Bisexual: Do Labels Hurt Us?
I’m a strong, young, urban, professional woman who have a great desire for a heterosexual relationship with the right guy. I have dated many guys, and found that masculine, dominance, muscles, and any testosterone type characteristics are desirable traits. Don’t get me wrong, I do find girls attractive, but more in the sense of looking at a fine art. It’s nothing sexual or romantic, just an artwork. It only made sense because I grew up in a strict Asian environment where love should be shared between a man and a woman. Then again, sometimes I wonder, how do we know what we don’t like if we have never tried it before.
Everything I use to abide by has changed when I met Chloe. She is a tall, slender, beautiful, fashion artist with a great sense of humor and a smile that can stop the world for eternity. Unfortunately, I was dating a wonderful man named Jeff at the time, so being with Chloe, the woman who unknowingly captivated me was out of the question. Eventually, I caved in, I find her charming personality to be irresistible. The question I ended up asking was, is this relationship unusual?I’m sleeping with a man and making love to a woman, wouldn’t that constitute as being in a bisexual relationship? I was young, confuse, and all over the place. I wonder why they didn’t teach us any of this in school.
Being with Jeff was very easy and normal. My friends all accepted him and loved him, but being with Chloe resulting in flying question marks. As much as I tried to push forward those wonderful adjectives about Chloe, but people kept saying that this relationship was too taboo. I even have scientist and medical doctors claiming that I have a hormone imbalance.
The scientific community believes that women who find other women sexually attractive all have reduced levels of estrogen. I find that to be a useless assumption with lack of researched or factual evidence. I often ponder that maybe this is all a preference like some people prefer vanilla ice cream over chocolate ice cream or a mixture of both. I further analyze the situation, and realize that I do not find other women attractive or have any desire to get into a relationship with them, I only wanted Chloe. So is it still bisexual if you only wanted a specific person that is the same gender and another person that is a different gender?
Everything was black and white with Jeff, but with Chloe things became greyer and greyer to the point that we lost ourselves to other people’s perspectives.Chloe’s parents are very strict and find that our relationship to be culturally unacceptable. They would banned me from seeing her so I had to grab a rope and climb to the second floor to be with her. Society was very cruel to us, my friends wouldn’t speak to me if Chloe was in the room, but they acted normal with Jeff. Chloe’s classmates whom are very liberal even find the relationship to be intolerable. It has gotten to the point that we decided to end our relationship for the sake of everyone around us. Jeff and I also ended our relationship because we lost interest with each other.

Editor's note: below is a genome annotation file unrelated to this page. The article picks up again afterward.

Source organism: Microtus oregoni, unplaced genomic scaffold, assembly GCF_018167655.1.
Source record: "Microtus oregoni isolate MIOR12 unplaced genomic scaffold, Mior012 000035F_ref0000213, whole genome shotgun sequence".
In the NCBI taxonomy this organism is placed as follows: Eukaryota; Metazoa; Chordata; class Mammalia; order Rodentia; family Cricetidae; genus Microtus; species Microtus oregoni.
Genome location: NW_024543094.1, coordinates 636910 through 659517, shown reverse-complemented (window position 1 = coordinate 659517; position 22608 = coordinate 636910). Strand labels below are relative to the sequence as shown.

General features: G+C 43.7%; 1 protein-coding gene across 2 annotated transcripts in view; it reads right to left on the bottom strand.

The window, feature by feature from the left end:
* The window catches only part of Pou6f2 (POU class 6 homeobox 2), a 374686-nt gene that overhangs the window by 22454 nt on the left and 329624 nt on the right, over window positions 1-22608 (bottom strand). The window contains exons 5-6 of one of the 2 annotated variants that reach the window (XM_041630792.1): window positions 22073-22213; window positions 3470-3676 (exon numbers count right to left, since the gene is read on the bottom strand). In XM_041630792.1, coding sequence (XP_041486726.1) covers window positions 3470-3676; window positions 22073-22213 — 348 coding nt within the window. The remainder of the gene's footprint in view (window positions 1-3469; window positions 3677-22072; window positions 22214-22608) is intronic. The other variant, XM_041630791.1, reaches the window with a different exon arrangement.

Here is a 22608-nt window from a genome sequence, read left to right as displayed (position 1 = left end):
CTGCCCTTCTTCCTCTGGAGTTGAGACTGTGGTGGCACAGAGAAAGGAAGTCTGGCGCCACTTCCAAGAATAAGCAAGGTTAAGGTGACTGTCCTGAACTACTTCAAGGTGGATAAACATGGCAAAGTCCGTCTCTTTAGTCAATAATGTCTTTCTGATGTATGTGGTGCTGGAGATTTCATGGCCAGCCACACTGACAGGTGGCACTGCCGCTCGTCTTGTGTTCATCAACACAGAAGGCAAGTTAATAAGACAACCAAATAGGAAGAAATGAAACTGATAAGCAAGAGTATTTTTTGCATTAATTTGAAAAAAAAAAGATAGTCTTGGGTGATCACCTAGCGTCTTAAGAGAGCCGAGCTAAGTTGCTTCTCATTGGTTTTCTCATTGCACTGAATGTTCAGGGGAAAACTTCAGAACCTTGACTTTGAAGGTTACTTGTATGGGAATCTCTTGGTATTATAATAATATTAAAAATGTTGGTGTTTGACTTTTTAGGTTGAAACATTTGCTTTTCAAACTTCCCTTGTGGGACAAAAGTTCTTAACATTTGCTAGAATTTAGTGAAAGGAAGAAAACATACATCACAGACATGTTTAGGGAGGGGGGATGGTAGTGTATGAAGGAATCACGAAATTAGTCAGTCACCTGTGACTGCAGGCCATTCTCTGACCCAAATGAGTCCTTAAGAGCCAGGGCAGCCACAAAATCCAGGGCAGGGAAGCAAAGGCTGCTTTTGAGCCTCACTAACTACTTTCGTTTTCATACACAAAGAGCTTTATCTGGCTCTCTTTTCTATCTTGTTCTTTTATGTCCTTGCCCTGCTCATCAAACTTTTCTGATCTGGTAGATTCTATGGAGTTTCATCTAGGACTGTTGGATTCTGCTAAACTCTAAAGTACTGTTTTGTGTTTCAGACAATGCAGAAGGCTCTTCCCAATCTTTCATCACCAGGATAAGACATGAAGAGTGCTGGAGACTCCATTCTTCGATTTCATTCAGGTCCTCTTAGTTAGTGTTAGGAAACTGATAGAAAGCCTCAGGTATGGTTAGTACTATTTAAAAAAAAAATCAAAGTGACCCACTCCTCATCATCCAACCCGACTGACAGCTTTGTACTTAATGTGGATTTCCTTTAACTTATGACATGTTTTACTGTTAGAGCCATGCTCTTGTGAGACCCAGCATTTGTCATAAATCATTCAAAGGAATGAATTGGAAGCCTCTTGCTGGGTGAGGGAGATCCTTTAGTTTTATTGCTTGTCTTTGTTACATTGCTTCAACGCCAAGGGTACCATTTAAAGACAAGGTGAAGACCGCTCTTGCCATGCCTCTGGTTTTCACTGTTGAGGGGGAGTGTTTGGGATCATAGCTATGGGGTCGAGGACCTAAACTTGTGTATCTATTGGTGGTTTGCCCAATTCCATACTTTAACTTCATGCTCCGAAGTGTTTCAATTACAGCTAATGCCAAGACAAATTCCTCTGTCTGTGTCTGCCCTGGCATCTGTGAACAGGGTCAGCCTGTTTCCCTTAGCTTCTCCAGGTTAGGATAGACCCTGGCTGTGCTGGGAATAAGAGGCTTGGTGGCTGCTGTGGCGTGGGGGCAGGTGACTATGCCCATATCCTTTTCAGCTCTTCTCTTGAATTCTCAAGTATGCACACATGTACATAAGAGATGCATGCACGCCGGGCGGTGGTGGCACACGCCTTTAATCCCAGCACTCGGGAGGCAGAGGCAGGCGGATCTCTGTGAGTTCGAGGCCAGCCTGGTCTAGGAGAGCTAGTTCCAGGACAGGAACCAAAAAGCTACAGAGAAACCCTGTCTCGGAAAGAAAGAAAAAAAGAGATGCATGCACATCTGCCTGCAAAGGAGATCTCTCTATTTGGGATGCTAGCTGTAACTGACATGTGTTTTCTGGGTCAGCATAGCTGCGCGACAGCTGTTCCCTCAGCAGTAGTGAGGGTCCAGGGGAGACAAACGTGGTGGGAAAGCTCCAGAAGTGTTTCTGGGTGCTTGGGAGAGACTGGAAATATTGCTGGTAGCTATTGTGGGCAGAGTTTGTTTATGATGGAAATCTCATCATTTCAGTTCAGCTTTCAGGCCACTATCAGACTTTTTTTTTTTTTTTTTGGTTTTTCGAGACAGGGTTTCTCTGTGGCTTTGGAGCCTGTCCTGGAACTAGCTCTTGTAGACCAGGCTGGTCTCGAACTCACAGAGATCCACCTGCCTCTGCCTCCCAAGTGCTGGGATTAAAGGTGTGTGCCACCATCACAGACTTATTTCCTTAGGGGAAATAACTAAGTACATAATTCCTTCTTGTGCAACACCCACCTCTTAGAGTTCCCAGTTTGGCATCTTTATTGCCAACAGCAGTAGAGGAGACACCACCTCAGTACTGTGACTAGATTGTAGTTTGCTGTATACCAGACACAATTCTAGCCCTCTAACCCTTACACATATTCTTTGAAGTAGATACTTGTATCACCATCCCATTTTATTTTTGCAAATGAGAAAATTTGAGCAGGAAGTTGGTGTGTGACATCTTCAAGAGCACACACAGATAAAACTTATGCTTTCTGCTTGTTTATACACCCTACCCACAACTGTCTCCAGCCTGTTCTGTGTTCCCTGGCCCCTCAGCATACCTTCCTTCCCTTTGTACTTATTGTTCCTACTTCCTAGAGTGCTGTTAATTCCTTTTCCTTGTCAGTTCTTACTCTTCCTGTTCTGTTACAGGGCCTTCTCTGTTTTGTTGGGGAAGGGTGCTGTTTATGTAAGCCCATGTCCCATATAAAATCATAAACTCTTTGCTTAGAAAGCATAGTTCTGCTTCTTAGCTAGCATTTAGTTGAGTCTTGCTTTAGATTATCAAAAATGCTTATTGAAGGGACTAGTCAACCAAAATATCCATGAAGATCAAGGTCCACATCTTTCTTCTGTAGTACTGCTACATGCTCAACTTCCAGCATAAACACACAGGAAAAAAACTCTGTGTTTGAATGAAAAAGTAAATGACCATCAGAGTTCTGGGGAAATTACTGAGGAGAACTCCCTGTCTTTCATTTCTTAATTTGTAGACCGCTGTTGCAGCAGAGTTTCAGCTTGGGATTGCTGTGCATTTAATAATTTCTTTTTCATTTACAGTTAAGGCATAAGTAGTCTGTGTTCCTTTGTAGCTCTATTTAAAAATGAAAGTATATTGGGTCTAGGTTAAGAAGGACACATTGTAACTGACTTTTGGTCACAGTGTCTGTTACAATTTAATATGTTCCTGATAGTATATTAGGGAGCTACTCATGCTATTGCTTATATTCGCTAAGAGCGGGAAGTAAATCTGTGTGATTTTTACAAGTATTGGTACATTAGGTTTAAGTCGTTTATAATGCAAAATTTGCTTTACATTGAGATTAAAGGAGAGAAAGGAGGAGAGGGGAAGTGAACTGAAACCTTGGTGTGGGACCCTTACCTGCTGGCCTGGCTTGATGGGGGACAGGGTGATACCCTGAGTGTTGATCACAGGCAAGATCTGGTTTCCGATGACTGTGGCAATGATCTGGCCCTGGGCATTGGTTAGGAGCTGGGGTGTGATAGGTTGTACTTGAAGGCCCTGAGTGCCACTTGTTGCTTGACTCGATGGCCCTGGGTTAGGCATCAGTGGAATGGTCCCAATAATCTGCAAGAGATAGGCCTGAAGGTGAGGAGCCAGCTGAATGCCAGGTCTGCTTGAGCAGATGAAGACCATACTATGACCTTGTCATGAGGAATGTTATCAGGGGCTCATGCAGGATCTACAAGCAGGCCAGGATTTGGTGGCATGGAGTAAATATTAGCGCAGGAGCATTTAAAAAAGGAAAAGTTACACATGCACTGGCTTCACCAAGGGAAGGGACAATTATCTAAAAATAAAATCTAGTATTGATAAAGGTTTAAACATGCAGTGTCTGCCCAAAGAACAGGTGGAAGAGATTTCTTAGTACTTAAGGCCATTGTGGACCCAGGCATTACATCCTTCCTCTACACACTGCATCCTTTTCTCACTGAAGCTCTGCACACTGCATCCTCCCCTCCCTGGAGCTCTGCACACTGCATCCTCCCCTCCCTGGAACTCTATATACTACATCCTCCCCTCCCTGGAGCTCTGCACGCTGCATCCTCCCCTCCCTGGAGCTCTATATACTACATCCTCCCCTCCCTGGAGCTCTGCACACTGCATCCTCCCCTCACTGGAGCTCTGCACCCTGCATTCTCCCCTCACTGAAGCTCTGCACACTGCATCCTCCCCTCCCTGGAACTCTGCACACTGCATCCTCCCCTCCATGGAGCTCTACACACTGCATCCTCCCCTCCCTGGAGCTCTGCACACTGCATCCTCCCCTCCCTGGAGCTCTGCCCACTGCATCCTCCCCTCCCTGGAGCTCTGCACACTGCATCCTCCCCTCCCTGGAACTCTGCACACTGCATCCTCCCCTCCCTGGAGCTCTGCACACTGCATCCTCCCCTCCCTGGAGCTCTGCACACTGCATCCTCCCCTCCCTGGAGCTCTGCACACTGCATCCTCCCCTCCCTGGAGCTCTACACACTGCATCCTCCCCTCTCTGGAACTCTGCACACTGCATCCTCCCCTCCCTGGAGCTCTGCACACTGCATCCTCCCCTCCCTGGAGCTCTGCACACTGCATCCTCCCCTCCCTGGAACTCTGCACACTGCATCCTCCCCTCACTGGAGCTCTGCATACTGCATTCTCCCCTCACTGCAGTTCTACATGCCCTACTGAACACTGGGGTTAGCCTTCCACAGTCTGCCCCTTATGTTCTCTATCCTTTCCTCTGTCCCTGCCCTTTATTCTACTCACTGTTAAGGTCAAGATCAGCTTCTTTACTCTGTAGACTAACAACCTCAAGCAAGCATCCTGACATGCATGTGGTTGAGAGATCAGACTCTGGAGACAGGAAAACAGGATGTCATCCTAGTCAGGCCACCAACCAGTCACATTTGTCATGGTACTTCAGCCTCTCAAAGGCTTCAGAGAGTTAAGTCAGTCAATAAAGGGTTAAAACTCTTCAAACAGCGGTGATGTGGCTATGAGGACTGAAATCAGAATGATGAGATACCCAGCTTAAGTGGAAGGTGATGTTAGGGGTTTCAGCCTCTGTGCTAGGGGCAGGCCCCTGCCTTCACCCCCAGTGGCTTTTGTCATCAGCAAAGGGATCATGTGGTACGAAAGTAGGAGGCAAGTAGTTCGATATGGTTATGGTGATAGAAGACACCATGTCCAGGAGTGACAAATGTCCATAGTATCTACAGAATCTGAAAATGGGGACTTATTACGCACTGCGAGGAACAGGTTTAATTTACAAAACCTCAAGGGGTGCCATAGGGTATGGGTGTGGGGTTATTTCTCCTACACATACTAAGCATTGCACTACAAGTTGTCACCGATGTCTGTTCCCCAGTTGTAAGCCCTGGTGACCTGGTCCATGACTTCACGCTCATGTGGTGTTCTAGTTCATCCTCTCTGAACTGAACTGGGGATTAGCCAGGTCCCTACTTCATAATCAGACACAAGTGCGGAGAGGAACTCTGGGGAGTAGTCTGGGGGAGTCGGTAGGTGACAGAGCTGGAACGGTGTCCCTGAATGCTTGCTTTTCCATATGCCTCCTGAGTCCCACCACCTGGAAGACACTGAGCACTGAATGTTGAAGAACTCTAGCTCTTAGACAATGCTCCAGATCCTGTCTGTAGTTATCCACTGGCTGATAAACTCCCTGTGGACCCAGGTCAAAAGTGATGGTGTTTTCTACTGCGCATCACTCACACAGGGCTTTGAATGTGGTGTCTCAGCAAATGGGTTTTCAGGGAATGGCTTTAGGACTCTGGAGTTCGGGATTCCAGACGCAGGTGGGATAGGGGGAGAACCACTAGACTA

As I grew older and wiser, I realize my views have changed as well. The term “bisexual” depends on how we perceive it. It denotes a sexual attraction and desire for both men and women, but it goes deeper than that. I don’t find other women sexually attractive, but I only find Chloe attractive. Her personality, her characteristic, the way she looks, and everything combines causes a stimulating chemical reaction in my brain. I believe subconsciously, I may have met a childhood friend whom I had a positive experience with, and Chloe resembles that person. This can cause an instant liking and attraction. Perhaps in the future if I meet a women with that distinct quality as Chloe, I might pursue that special relationship with her. However, my attraction towards men is much greater than it is towards a woman.
I felt that it has a lot to do with society’s approval for heterosexual relationship. People often put a lot of emphasis on labeling and putting emotions behind these labels. This would add unnecessary stress and anxiety to any relationship pertaining to the same sex. In some ways, I believe we all have hidden attractions to the same gender but are too afraid to express it because of society’s disapproval. Truth to be told, Chloe and I could have been a great item if we have peeled off those label, and just say we are two ordinary friends who are very close and love to hang out with each other. This could have been more acceptable and could have kept our relationship alive. Eventually, people will see us as two perfectly fitted puzzles pieces rather than a stigma. Eventually, the bisexual label can be welcome as a guest rather than hidden away like a plague. At the end, the stigma is still ingrained in our DNA, so it will take time for people to accept a unique type of relationship. It would need to occur gradually and slowly. It can’t be something as instant as a pie to the face, that is where my relationship went astray.
Fortunately, as the years go by, people become more liberal and open-minded. I started seeing more same gender couples holding hands in public and instant labels being place without any angry stares or assumptions. It is such a relief to know that we are entering a new era where our culture is shifting to a more liberal way of thinking.
Maybe some day, labels such as bisexual, lesbian, gay, etc will disappear, and all we see are two individuals in love with each other. Maybe some day, couples can proudly admit that they are in a bisexual relationship, and receive praise and acclamation for their bravery and uniqueness.
However, for now, let’s take it one step at a time and slowly grow our community.